The Demo NodeJS App

We’ll be using a NodeJS server known as demo-server as an example in this guide. demo-server was so named for its sheer simplicity. You can find demo-server at github. Within the repository, you will find a server that looks similar to:

var http = require(‘http’);

var server = http.createServer(function(req, res){
   res.end(new Date().toISOString());
});

server.listen(8000);
You will also find a Dockerfile similar to –
FROM quay.io/seanmcgary/nodejs-raw-base
MAINTAINER Sean McGary <sean@seanmcgary.com>


EXPOSE 8000

ADD start.sh start.sh

RUN chmod +x start.sh

CMD ./start.sh

Per its default settings, the Dockerfile will clone the repo as well as run the server when executed. You can edit the Dockerfile to include the repo that you have cloned to the container earlier instead of having to recall it every time.

Build the Container

To build the container, you would need to execute:

CONTAINER_NAME=“<container name>”
docker build -t $CONTAINER_NAME:latest .
docker push $CONTAINER_NAME:latest

A point to note – Because k8s is running on a virtual machine of its own, it will not have access to any of the Docker images that you may build. For proceeding with this guide, you will be required to push your images to a repository that is accessible by k8s.

While Dockerhub is a free resource, we suggest that you use Google’s Container Registry. This is a very low cost and also lends support to private images. You can find the GCR getting started guide here.

Creating a Deployment

For the deployment of our app, we will be using the ‘Deployment’ pod type. A deployment wraps the functions and features of ReplicaSets and Pods and allows users to declaratively update their application(s). This, in turn, allows users to take advantage of zero-downtime deploys using Kubernetes’ RollingUpdate functionality.

To deploy our app, we’re going to use the “Deployment” pod type. A deployment wraps the functionality of Pods and ReplicaSets to allow you to declaratively update your application. This is the magic that allows you to leverage zero-downtime deploys via Kubernetes’ RollingUpdate functionality.

deployment.yaml
apiVersion: extensions/v1beta1
kind: Deployment
metadata:
 name: demo-server-deployment
spec:
 replicas: 1
 template:
   metadata:
     labels:
       app: demo-server
   spec:
     containers:
     – name: demo-server
       image: <container image>
       imagePullPolicy: Always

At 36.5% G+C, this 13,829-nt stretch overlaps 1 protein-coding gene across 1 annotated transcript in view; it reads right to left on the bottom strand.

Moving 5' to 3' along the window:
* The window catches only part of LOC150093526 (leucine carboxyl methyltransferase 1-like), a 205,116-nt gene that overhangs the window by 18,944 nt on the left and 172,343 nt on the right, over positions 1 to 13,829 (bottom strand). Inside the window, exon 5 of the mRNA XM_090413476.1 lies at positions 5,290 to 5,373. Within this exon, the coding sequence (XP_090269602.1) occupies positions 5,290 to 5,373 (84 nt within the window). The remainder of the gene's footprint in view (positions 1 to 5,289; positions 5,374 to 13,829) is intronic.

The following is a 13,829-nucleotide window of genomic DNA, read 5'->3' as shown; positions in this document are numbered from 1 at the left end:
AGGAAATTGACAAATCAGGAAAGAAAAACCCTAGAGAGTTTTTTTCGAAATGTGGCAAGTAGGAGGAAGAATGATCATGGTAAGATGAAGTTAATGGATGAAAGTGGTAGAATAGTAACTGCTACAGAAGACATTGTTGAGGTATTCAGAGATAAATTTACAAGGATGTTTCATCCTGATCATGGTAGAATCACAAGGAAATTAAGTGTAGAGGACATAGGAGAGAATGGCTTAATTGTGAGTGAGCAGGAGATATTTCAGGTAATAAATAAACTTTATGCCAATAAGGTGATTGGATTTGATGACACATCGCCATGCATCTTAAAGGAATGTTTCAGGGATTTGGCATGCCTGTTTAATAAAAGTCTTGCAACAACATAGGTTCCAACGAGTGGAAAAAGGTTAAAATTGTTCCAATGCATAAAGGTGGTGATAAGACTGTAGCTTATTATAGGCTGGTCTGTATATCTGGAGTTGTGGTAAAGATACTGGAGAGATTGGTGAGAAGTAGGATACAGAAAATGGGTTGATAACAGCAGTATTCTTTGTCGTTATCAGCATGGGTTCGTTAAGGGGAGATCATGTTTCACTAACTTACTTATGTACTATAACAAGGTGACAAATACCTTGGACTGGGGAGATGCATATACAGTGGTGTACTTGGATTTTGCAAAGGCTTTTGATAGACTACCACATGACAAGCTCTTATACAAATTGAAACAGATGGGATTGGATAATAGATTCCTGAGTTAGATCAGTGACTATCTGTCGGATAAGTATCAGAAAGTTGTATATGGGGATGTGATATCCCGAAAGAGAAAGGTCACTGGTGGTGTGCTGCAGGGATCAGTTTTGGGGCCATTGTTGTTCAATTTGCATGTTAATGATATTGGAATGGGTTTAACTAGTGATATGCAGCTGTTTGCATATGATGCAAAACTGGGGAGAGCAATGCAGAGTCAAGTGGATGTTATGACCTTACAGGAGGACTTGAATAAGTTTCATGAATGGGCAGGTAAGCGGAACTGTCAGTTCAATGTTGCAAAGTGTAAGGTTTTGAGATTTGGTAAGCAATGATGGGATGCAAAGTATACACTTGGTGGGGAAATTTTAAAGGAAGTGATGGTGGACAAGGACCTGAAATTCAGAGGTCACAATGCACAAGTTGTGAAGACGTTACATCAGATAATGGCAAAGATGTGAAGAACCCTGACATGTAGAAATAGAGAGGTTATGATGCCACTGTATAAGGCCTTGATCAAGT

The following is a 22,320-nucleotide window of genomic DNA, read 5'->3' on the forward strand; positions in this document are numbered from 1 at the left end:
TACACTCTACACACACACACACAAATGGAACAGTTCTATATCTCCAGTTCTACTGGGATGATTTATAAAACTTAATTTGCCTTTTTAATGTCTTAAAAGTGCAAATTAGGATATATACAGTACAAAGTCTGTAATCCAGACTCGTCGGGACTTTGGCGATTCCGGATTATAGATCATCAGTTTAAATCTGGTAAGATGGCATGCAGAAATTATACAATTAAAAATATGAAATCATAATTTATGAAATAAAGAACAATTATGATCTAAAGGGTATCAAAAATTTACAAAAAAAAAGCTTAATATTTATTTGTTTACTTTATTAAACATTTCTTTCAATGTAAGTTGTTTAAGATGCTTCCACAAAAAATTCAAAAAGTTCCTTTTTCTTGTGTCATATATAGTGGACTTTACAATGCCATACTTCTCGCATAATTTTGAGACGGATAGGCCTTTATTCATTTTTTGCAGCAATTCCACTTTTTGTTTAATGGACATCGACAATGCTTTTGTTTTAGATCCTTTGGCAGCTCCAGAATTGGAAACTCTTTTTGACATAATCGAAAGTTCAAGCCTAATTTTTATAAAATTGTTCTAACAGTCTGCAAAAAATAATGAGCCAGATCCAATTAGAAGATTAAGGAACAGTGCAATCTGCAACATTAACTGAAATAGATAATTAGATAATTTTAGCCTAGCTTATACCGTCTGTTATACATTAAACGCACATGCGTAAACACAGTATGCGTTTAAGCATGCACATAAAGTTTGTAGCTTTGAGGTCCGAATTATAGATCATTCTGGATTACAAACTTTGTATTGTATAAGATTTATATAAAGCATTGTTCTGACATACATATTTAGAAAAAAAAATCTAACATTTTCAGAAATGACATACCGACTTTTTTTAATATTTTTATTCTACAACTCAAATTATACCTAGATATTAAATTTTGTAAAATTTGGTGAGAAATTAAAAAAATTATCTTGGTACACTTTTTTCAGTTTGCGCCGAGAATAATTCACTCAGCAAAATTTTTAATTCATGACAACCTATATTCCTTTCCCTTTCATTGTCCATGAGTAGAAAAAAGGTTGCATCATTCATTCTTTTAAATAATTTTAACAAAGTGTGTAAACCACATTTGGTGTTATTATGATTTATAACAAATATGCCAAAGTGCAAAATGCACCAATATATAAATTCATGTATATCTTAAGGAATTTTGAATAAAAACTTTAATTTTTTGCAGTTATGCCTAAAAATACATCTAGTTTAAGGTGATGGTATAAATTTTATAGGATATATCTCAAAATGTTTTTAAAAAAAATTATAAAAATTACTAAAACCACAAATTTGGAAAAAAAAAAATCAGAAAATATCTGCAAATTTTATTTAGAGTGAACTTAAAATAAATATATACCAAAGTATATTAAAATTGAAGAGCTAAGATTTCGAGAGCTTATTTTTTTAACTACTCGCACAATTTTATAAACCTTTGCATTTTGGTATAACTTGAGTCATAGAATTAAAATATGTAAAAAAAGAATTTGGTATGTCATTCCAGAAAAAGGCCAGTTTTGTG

ports:
       – containerPort: 8000
# vim: set ts=2 expandtab!:

 

In order to deploy your deployment, execute:

kubectl create -f deployment.yaml

 

To get your deployment with kubectl, execute:

kubectl get deployments
NAME                       DESIRED CURRENT UP-TO-DATE   AVAILABLE AGE
demo-server-deployment   1         1         1            1           7m

This metadata should update when your deployment is created and pulls down containers.

Creating a Service

Once the application has been successfully deployed, we need to figure out a method of exposing it to traffic that is external from the cluster. To this end, we will be creating a Service. We will need to open a NodePort connecting directly to our application via port 3061.

service.yaml
apiVersion: v1
kind: Service
metadata:
 name: demo-server
 labels:
   app: demo-server
spec:
 selector:
   app: demo-server
 ports:
 – port: 8000
   protocol: TCP
   nodePort: 30061
 type: LoadBalancer

Now the service can be created within Kubernetes –

kubectl create -f service.yaml

The details can be accessed by executing –

kubectl get services
NAME            CLUSTER-IP EXTERNAL-IP   PORT(S) AGE
kubernetes      10.0.0.1     <none>        443/TCP          1h
demo-server   10.0.0.121   <pending>     8000:30061/TCP   12m

The ReplicaSet for our deployment should now look something like this:

Accessing the Server

We had earlier defined a NodePort in the Service. This exposes a port to the relevant IP address where minikube is running at the time. This allows your app to be accessible outside the cluster.

Per its default settings, minikube is bound to port 192.168.99.100. If you want to verify this, you can execute minikube ip which should return the current IP address in use.

To access your service, you only need to curl the IP on port 30061:

curl http://192.168.99.100:30061
2017-01-17T16:10:55.153Z

If each step of the guide was followed successfully, your application should now return a timestamp.

Conclusion

This guide was created only an extremely quick overview of the steps needed to get a NodeJS application running on Kubernetes with the bare minimum of configuration possible.

 

No doubt, Kubernetes is an extremely powerful computing platform and a number of features that we have not even touched upon today. The guides that follow will touch upon these aspects and how best to have Kubernetes working for you.